A lot of people like to say that she’s afflicted, that she’s suffering from the Down syndrome.

I don’t know if she is. She doesn’t seem like she is.[/vc_column_text][/vc_column][/vc_row][vc_row][vc_column width=”1/2″][vc_single_image image=”1326″ img_size=”large” alignment=”center”][/vc_column][vc_column width=”1/2″][vc_single_image image=”1325″ img_size=”large” alignment=”center”][/vc_column][/vc_row][vc_row][vc_column][vc_column_text]


 But what do I know?

Maybe this is the face of “suffering” and “affliction“?[/vc_column_text][/vc_column][/vc_row][vc_row][vc_column][vc_single_image image=”8868″ img_size=”600×400″][/vc_column][/vc_row][vc_row][vc_column][vc_column_text]I like to think that she’s a maverick spirit that wanted to experience the world from a different perspective.

This little girl will never fit into a box; any box. The very nature of Down syndrome means that you don’t know what is going to happen.

I need to love her as she is. In this very moment. With the future as it unfolds, however that may be. I think this is worth learning. And so I thank my lucky stars that this person is in my life.[/vc_column_text][vc_single_image image=”504400″ img_size=”large” add_caption=”yes” alignment=”center”][/vc_column][/vc_row]

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  1. My Little Wonders says:

    Beautiful post. I feel the same way about Miss K. Honestly, the only time she is "suffering" is when she wants to sleep and the fans at our sons' baseball games are too loud and wake her. LOL And, by the way, LOVE Moxie's blue and yellow hair bows!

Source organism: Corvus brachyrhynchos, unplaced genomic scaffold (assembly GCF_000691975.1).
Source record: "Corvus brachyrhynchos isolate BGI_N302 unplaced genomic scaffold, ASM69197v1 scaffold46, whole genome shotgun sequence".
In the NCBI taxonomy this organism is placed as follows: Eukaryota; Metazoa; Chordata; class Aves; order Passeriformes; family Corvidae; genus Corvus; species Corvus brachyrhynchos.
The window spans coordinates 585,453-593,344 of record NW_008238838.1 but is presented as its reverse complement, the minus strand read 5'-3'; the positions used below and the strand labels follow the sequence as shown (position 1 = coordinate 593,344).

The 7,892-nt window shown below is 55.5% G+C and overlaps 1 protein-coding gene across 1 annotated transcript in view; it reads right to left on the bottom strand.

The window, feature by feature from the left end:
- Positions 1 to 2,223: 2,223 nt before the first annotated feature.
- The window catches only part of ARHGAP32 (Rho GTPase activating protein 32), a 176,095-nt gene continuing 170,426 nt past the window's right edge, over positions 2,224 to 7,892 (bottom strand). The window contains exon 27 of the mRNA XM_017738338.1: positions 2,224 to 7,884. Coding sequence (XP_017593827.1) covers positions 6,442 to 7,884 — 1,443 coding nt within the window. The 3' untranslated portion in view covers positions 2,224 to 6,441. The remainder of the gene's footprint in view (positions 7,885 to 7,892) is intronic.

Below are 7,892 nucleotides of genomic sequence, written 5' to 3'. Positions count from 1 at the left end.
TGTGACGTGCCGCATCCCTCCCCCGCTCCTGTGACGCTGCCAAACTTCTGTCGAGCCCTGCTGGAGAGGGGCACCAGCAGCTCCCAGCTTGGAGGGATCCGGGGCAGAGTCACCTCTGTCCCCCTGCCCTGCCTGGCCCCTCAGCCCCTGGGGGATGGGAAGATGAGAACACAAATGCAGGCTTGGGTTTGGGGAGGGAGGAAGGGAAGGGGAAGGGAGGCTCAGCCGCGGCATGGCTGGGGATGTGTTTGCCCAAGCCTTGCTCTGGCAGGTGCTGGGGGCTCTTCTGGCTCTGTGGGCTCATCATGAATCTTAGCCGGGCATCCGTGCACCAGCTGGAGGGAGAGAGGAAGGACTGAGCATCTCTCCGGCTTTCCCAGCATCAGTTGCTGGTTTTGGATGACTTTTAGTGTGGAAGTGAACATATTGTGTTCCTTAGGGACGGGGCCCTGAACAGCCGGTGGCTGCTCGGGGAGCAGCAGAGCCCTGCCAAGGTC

2. So well said. If I have read this a year ago I wouldn't have gotten it. I just wasn't in a place to. It is so nice to be able to read it today and relish such a great description. Thanks.

  3. Meriah, are those paintings yours? They are deep, stunning and so beautiful. As is your Moxie too, of course! ; )

  4. That was beautiful and such a great perspective. Did you do this work before kids? I love the idea that we have the choice to pull together as a family and grow from our experiences, no matter what they are. Are you a painter too??? Those are stunning!

    1. Thanks, Louise! (yes, they are mine).

      I worked with elder care when I got back from Japan, before I started working in the employment industry.

      1. That's incredible! And I didn't even notice the last painting until now. You never mentioned being an artist! That could be a beautiful book — with the words and the pictures. You could really open up a different way of seeing dementia. Or it could be part of an art show.

        There is so much here, so much that is really valuable and important. This could be a great way of teaching children and youth about dementia. It could also give family caregivers a sense of empowerment. And it's just a beautiful story about loss and difference, but about the humanity that ties us together. I loved that you held his hand. Just loved it. That's what I did the night my dad was dying. Touch is everything.

        Have you ever thought about sharing it with organizations that work with people with Alzheimer's??